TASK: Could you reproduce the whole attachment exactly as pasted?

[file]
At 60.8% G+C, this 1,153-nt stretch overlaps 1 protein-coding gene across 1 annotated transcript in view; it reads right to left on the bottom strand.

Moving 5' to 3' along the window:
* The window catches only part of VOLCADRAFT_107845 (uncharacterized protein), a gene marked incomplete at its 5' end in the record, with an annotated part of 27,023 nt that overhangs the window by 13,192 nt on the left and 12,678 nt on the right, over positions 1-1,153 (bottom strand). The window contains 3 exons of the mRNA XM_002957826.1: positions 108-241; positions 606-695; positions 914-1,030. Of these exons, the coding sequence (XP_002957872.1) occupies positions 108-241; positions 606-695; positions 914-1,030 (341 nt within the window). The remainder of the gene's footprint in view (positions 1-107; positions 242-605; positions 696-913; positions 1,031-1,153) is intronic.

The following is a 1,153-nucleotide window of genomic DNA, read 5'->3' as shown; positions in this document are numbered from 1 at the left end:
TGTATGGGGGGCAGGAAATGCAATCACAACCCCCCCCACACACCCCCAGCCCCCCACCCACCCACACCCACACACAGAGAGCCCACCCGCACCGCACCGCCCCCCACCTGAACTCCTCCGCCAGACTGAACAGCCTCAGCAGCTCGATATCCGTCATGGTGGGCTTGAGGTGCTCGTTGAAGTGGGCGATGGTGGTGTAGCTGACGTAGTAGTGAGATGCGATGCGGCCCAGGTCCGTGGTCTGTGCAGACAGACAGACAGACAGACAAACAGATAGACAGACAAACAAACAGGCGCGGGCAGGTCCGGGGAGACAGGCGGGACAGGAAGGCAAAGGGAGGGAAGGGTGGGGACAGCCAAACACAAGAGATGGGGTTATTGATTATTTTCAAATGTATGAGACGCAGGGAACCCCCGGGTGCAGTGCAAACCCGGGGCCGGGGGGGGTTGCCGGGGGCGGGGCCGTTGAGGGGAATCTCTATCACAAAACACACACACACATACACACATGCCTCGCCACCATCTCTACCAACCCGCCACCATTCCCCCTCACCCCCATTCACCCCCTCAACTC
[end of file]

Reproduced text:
At 60.8% G+C, this 1,153-nt stretch overlaps 1 protein-coding gene across 1 annotated transcript in view; it reads right to left on the bottom strand.

Moving 5' to 3' along the window:
* The window catches only part of VOLCADRAFT_107845 (uncharacterized protein), a gene marked incomplete at its 5' end in the record, with an annotated part of 27,023 nt that overhangs the window by 13,192 nt on the left and 12,678 nt on the right, over positions 1-1,153 (bottom strand). The window contains 3 exons of the mRNA XM_002957826.1: positions 108-241; positions 606-695; positions 914-1,030. Of these exons, the coding sequence (XP_002957872.1) occupies positions 108-241; positions 606-695; positions 914-1,030 (341 nt within the window). The remainder of the gene's footprint in view (positions 1-107; positions 242-605; positions 696-913; positions 1,031-1,153) is intronic.

The following is a 1,153-nucleotide window of genomic DNA, read 5'->3' as shown; positions in this document are numbered from 1 at the left end:
TGTATGGGGGGCAGGAAATGCAATCACAACCCCCCCCACACACCCCCAGCCCCCCACCCACCCACACCCACACACAGAGAGCCCACCCGCACCGCACCGCCCCCCACCTGAACTCCTCCGCCAGACTGAACAGCCTCAGCAGCTCGATATCCGTCATGGTGGGCTTGAGGTGCTCGTTGAAGTGGGCGATGGTGGTGTAGCTGACGTAGTAGTGAGATGCGATGCGGCCCAGGTCCGTGGTCTGTGCAGACAGACAGACAGACAGACAAACAGATAGACAGACAAACAAACAGGCGCGGGCAGGTCCGGGGAGACAGGCGGGACAGGAAGGCAAAGGGAGGGAAGGGTGGGGACAGCCAAACACAAGAGATGGGGTTATTGATTATTTTCAAATGTATGAGACGCAGGGAACCCCCGGGTGCAGTGCAAACCCGGGGCCGGGGGGGGTTGCCGGGGGCGGGGCCGTTGAGGGGAATCTCTATCACAAAACACACACACACATACACACATGCCTCGCCACCATCTCTACCAACCCGCCACCATTCCCCCTCACCCCCATTCACCCCCTCAACTC